Star Wars #46:  Man, this issue is awesome.  The plot is tight, as the team successfully executes its plan to swipe the Moff and use his bio-signature, with the codes Trios stole for them, to enter the prison where they're keeping Lee-Char.  But, it's all the little moments of characterization that make it a thrilling issue, from Han not passing up a chance to profit (even when posing as a bathroom attendant) to Threepio's anxiety (and titillation) when Leia leaves him in charge of making sure the shape-shifter stays in character as the Moff.  The Moff's shock the Rebels were able to get their hands on such sensitive codes furthers the sense the Empire is going to quickly realize Trios is the weak link.  Dissecting it further would be a disservice, so I really just recommend giving it a read.

X-Men Gold #25:  Guggenheim's storytelling can feel random at times, and this issue is a great example of that problem.  "Iceman" #11 promised Bobby a shot at leading a team of X-Men, and this arc was supposed to fulfill that promise, as Kitty and her team were trapped in prison.  But, it doesn't happen that way.  As Scythian attacks Paris, Bobby and his team head over there, while Kitty's team laments their imprisonment.  That part makes sense.  But, then, Storm breaks from her confinement, because apparently the mutant-canceling technology isn't all that good if you're really, really mad.  She threatens the warden into releasing them, as if the warden actually had the power to decide that.  They arrive in Paris thanks to Magik, and Kitty just simply takes over giving orders; we don't even see Bobby for several panels, and I'm pretty sure he doesn't get in a word edgewise after Kitty's arrival.  Also, Storm's distress in imprisonment summons Stormcaster, an Asgardian weapon I vaguely remember her using in the day.  However, everyone stresses how even an amped-up Storm can't put a dent in Scythian, so the plan is merely to distract him until Magik can send him to Limbo.  But, then Kitty slams the Blackbird into him and that apparently does the trick?  Yeah, I don't know.  It's Guggenheim, so what can you do?  Also, the X-Men's actions in Paris not only mean that the NYPD apparently just forgives them for assaulting its cops but the Senate majority leaders says the deportation act is stalled.  Hurrah!  Cigars for everyone!  Honestly, I could've dealt with a little less Stormcaster, a little more sense here.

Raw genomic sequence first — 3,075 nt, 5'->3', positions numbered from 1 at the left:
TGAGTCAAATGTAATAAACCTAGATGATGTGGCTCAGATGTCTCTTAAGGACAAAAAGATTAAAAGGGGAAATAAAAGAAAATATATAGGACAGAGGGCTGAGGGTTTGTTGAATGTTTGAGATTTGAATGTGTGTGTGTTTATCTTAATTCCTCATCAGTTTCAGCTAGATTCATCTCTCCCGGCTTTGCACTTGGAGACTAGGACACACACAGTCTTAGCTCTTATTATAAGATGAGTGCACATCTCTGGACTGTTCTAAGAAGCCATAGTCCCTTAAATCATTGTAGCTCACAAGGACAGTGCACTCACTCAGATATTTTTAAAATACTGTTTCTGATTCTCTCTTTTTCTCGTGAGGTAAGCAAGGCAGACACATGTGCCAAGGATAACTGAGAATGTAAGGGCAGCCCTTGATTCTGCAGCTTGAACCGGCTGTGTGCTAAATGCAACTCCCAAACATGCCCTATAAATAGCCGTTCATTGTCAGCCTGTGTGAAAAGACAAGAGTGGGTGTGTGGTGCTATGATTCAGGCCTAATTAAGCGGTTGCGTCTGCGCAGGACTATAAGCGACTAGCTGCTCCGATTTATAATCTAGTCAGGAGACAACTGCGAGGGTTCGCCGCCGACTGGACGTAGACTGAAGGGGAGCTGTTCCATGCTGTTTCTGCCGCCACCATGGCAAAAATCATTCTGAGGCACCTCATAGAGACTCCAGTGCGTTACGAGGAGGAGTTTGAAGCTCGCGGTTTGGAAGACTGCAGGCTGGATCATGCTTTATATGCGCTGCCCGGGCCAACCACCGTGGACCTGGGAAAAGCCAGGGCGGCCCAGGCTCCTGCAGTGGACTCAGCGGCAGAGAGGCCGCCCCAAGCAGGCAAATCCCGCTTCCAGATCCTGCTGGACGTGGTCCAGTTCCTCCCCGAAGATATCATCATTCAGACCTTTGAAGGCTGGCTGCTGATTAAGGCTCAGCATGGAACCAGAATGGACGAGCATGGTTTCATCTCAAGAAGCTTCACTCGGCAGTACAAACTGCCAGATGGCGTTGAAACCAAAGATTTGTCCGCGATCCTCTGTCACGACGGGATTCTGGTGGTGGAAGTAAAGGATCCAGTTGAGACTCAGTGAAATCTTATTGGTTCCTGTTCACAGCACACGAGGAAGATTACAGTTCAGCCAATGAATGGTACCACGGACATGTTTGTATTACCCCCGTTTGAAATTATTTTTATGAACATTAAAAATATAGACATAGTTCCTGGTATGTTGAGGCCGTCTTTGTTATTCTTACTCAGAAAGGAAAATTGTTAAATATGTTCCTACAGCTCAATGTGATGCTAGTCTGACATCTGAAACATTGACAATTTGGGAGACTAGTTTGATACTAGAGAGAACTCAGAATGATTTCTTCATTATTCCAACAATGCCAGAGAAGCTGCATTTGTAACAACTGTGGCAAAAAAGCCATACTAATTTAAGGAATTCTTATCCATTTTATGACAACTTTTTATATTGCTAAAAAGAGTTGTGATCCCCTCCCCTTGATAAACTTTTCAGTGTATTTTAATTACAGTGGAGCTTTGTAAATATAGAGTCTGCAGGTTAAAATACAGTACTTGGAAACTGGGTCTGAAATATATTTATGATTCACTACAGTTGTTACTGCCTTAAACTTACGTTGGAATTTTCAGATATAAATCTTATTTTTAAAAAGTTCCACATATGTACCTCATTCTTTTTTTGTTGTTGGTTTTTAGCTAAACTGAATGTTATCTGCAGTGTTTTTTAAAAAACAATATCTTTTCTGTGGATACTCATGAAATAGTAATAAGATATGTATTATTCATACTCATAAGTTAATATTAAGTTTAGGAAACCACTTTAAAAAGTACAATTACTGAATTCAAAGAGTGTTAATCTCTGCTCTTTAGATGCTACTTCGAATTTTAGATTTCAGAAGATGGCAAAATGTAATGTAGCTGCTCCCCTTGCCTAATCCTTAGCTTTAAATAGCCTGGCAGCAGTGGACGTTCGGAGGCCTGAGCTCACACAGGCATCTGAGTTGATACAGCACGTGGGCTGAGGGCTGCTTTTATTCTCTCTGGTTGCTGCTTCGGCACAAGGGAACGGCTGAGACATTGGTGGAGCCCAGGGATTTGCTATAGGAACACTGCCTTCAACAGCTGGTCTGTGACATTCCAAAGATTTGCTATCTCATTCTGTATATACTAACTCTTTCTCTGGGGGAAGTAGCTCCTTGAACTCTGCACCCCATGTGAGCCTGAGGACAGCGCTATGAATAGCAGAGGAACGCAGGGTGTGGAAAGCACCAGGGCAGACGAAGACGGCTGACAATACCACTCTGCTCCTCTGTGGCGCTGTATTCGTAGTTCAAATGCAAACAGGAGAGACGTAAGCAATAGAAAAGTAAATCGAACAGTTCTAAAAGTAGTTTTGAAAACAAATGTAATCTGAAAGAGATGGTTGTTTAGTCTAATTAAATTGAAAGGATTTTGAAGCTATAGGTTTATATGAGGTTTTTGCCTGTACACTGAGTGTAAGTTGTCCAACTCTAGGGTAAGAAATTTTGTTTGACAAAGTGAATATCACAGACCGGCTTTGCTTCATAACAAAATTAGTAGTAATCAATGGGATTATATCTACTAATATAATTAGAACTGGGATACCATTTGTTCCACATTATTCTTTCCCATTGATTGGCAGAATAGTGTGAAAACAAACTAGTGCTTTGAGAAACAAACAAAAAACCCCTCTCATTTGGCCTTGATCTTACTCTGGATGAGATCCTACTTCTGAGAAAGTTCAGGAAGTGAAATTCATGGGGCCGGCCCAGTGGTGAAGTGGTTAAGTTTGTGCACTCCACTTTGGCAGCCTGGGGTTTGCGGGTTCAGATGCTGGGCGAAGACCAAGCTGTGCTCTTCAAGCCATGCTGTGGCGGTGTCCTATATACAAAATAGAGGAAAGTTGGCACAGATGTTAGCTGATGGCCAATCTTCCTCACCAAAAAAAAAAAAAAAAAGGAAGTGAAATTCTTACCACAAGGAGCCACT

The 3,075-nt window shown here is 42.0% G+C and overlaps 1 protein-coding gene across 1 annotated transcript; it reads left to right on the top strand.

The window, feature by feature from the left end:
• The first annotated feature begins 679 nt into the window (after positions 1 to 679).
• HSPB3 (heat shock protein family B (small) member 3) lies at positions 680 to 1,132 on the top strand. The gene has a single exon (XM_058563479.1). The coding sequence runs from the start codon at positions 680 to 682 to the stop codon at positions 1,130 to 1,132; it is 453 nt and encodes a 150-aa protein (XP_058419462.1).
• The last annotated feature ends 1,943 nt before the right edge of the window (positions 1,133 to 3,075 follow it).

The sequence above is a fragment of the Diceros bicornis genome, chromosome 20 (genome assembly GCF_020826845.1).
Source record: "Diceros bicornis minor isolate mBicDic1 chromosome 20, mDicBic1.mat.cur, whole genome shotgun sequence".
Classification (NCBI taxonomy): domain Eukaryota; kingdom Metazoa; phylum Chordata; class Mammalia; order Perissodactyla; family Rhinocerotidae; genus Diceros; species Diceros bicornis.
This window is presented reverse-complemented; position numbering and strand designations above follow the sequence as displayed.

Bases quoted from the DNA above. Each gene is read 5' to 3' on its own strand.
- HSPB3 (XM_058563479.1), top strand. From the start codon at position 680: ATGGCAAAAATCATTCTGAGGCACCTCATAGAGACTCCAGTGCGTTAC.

Also Read:  Astonishing X-Men #10; 
Nightwing #42

Wednesday, April 11, 2018

Not-So-New Comics: The March 28 Edition (HERE BE SPOILERS!)

Avengers #686:  The authors continue to split their (and our) focus on the Hulk and Voyager here as we get more insight into both characters.  Simon appeals to the Banner persona he believes to be buried somewhere in the Hulk, but we appear to be dealing with an entirely different Hulk here.  This Hulk seems to be intelligent in his own right as opposed to the times he was intelligent because Banner was at least partially controlling him.  The Hulk dismisses Simon as an egotistical Hollywood star who's only a pacifist because he's immune to injury.  The Hulk threatens to injure him (making him question his pacifism), and Simon seems poised to face a spiritual crisis when Rogue and her team arrive.  Simon still believes he can appeal to the Hulk, but Rogue touches the Hulk, trying to drain his power.  She somehow sees inside the Hulk to Bruce, who exhaustedly tells her it's a whole new ballgame.  Meanwhile, Voyager confesses she's the Gamemaster's daughter, but pledges her support to the Avengers after their heroism inspired her.  When Gamemaster pushes her to activate the Pyramoid, she refuses, and she confirms for everyone -- including the Challenger -- her father used her to cheat.  But, the Hulk destroys the final Pyramoid, resulting in a negative point for the Challenger (since he was his pawn) and awarding the game to the Gamemaster.  Under blistering allegations of cheating from the Challenger, the Gamemaster offers a rematch, but the Challenger appears to kill him instead.  That's one way to solve the problem.